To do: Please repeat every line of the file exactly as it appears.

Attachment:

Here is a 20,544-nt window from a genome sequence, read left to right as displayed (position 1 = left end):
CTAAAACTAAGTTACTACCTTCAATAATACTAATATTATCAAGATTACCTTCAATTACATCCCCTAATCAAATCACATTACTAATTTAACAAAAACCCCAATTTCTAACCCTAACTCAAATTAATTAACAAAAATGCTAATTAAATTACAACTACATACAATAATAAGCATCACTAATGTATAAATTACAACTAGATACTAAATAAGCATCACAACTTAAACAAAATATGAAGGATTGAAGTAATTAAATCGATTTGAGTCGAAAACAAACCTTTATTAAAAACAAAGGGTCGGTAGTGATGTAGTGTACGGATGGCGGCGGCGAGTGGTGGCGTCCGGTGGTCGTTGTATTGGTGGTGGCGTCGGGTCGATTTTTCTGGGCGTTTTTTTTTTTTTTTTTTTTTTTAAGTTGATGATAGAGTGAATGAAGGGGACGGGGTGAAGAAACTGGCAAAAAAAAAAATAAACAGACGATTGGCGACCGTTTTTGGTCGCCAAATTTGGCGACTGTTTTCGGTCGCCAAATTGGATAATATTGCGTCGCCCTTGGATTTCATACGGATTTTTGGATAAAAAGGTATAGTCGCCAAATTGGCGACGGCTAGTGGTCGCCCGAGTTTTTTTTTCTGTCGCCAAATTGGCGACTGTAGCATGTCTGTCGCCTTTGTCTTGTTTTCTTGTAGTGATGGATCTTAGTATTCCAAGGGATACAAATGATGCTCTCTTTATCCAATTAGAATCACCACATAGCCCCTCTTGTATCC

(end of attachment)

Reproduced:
Here is a 20,544-nt window from a genome sequence, read left to right as displayed (position 1 = left end):
CTAAAACTAAGTTACTACCTTCAATAATACTAATATTATCAAGATTACCTTCAATTACATCCCCTAATCAAATCACATTACTAATTTAACAAAAACCCCAATTTCTAACCCTAACTCAAATTAATTAACAAAAATGCTAATTAAATTACAACTACATACAATAATAAGCATCACTAATGTATAAATTACAACTAGATACTAAATAAGCATCACAACTTAAACAAAATATGAAGGATTGAAGTAATTAAATCGATTTGAGTCGAAAACAAACCTTTATTAAAAACAAAGGGTCGGTAGTGATGTAGTGTACGGATGGCGGCGGCGAGTGGTGGCGTCCGGTGGTCGTTGTATTGGTGGTGGCGTCGGGTCGATTTTTCTGGGCGTTTTTTTTTTTTTTTTTTTTTTTAAGTTGATGATAGAGTGAATGAAGGGGACGGGGTGAAGAAACTGGCAAAAAAAAAAATAAACAGACGATTGGCGACCGTTTTTGGTCGCCAAATTTGGCGACTGTTTTCGGTCGCCAAATTGGATAATATTGCGTCGCCCTTGGATTTCATACGGATTTTTGGATAAAAAGGTATAGTCGCCAAATTGGCGACGGCTAGTGGTCGCCCGAGTTTTTTTTTCTGTCGCCAAATTGGCGACTGTAGCATGTCTGTCGCCTTTGTCTTGTTTTCTTGTAGTGATGGATCTTAGTATTCCAAGGGATACAAATGATGCTCTCTTTATCCAATTAGAATCACCACATAGCCCCTCTTGTATCC